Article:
The Trump administration is reportedly planning to obstruct the U.S. Congress’ legislative attempt to reverse an agreement it reached with ZTE, which allowed the Chinese telecommunications equipment company to restore its business transactions with hardware suppliers in the United States despite its repeated violations of international trade sanctions and settlements, recent reports indicate. The deal was confirmed by Commerce Department Secretary Wilbur Ross last week, saying the lifeline agreement was meant to save ZTE from bankruptcy by allowing it to buy and license key technologies from U.S. suppliers. As part of that deal, ZTE agreed to a $1 billion fine paid in addition to the $892 million one it received last year as part of the original settlement.
The lifeline pact revokes a seven-year denial order levied by the Commerce Department on the Chinese company in April over its imports to Iran that violated certain trade embargoes imposed on China. While ZTE was already handed an $890 million fine due to its transgressions to which it pleaded guilty in 2017, the Commerce Department then ordered U.S. suppliers not to sell hardware components to ZTE as part of that penalty meant to sanction the company for not complying with the terms of its 2017 settlement. ZTE originally agreed to dismiss four senior officials and discipline 35 others with either reprimands or smaller bonuses but later acknowledged that it did not fulfill the latter. ZTE claimed its non-compliance wasn’t meant to be in defiance of the terms and that it was accidental only, with regulators also accusing it of lying to its investigators.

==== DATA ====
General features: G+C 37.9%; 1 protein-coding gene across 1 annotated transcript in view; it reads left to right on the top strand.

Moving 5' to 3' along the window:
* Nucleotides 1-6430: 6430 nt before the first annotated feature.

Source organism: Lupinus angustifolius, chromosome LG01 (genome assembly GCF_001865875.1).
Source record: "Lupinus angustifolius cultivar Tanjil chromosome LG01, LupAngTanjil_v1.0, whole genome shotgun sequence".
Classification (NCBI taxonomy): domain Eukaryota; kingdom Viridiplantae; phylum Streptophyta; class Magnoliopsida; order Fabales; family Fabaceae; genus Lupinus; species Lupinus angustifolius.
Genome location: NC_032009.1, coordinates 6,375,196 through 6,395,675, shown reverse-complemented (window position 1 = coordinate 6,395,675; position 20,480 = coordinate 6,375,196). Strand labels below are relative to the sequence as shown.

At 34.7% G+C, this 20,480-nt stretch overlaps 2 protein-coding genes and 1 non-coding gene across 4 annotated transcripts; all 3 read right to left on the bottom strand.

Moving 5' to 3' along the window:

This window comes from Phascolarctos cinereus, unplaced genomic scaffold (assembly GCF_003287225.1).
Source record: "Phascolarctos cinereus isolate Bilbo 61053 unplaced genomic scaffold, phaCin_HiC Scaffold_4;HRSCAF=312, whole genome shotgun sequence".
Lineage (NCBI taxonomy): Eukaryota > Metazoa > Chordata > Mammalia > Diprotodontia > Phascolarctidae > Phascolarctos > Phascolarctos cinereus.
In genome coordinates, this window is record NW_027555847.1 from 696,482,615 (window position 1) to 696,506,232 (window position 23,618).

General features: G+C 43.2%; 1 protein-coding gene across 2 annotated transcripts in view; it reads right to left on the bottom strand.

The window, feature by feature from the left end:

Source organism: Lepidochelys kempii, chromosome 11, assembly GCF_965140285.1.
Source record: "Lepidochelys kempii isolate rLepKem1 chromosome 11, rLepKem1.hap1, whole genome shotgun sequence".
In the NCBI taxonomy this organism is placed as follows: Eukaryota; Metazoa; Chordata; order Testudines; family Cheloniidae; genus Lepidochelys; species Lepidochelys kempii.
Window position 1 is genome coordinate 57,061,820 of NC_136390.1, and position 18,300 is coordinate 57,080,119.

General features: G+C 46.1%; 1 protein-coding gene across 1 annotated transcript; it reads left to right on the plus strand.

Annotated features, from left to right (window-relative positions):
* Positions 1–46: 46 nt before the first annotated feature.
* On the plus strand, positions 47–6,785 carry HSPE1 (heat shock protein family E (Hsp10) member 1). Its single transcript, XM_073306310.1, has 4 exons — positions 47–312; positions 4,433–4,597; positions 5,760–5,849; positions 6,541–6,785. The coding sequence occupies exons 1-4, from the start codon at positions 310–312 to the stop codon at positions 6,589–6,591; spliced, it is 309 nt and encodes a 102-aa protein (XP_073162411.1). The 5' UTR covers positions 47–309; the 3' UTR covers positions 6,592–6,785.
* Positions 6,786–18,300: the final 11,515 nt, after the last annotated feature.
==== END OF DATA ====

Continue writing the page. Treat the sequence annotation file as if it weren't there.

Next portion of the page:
Last month, the House Appropriations Committee unanimously passed an amendment intended to block the Trump administration’s lifeline deal with the Chinese technology company, with the measure being proposed by Democrats Dutch Ruppersberger (MD) and Rosa DeLauro (CT). The amendment is part of the Fiscal Year 2019 Commerce, Justice and Science Appropriations Bill. The Wall Street Journal reports that the White House now seeks to revise legislative language in a defense spending bill ahead of the Senate’s turn to vote on the anti-ZTE bill this week, with the Trump administration planning to meddle in the legislative process later.